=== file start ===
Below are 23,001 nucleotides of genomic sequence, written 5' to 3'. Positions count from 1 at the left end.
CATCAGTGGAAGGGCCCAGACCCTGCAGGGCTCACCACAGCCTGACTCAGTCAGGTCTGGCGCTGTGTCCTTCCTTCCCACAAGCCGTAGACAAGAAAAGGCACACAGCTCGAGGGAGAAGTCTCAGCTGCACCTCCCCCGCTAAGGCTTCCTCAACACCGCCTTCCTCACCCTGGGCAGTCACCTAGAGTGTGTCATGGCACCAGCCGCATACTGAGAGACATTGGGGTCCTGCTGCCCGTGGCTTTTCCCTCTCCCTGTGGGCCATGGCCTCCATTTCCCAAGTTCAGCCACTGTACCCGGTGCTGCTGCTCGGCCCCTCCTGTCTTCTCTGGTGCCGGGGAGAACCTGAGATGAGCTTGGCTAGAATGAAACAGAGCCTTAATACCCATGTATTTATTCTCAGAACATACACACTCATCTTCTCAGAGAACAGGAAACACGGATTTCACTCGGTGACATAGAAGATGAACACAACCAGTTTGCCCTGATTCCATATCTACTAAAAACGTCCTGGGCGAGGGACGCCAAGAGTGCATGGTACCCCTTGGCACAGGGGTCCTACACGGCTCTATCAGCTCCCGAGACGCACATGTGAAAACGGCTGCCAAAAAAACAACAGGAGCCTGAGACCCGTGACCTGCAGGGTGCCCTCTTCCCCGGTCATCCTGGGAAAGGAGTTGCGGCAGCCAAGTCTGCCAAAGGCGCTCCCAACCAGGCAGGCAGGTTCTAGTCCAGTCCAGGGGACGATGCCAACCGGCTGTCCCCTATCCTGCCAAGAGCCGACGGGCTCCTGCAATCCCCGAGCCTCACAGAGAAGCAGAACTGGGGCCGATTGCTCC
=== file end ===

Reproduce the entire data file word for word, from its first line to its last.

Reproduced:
Below are 23,001 nucleotides of genomic sequence, written 5' to 3'. Positions count from 1 at the left end.
CATCAGTGGAAGGGCCCAGACCCTGCAGGGCTCACCACAGCCTGACTCAGTCAGGTCTGGCGCTGTGTCCTTCCTTCCCACAAGCCGTAGACAAGAAAAGGCACACAGCTCGAGGGAGAAGTCTCAGCTGCACCTCCCCCGCTAAGGCTTCCTCAACACCGCCTTCCTCACCCTGGGCAGTCACCTAGAGTGTGTCATGGCACCAGCCGCATACTGAGAGACATTGGGGTCCTGCTGCCCGTGGCTTTTCCCTCTCCCTGTGGGCCATGGCCTCCATTTCCCAAGTTCAGCCACTGTACCCGGTGCTGCTGCTCGGCCCCTCCTGTCTTCTCTGGTGCCGGGGAGAACCTGAGATGAGCTTGGCTAGAATGAAACAGAGCCTTAATACCCATGTATTTATTCTCAGAACATACACACTCATCTTCTCAGAGAACAGGAAACACGGATTTCACTCGGTGACATAGAAGATGAACACAACCAGTTTGCCCTGATTCCATATCTACTAAAAACGTCCTGGGCGAGGGACGCCAAGAGTGCATGGTACCCCTTGGCACAGGGGTCCTACACGGCTCTATCAGCTCCCGAGACGCACATGTGAAAACGGCTGCCAAAAAAACAACAGGAGCCTGAGACCCGTGACCTGCAGGGTGCCCTCTTCCCCGGTCATCCTGGGAAAGGAGTTGCGGCAGCCAAGTCTGCCAAAGGCGCTCCCAACCAGGCAGGCAGGTTCTAGTCCAGTCCAGGGGACGATGCCAACCGGCTGTCCCCTATCCTGCCAAGAGCCGACGGGCTCCTGCAATCCCCGAGCCTCACAGAGAAGCAGAACTGGGGCCGATTGCTCC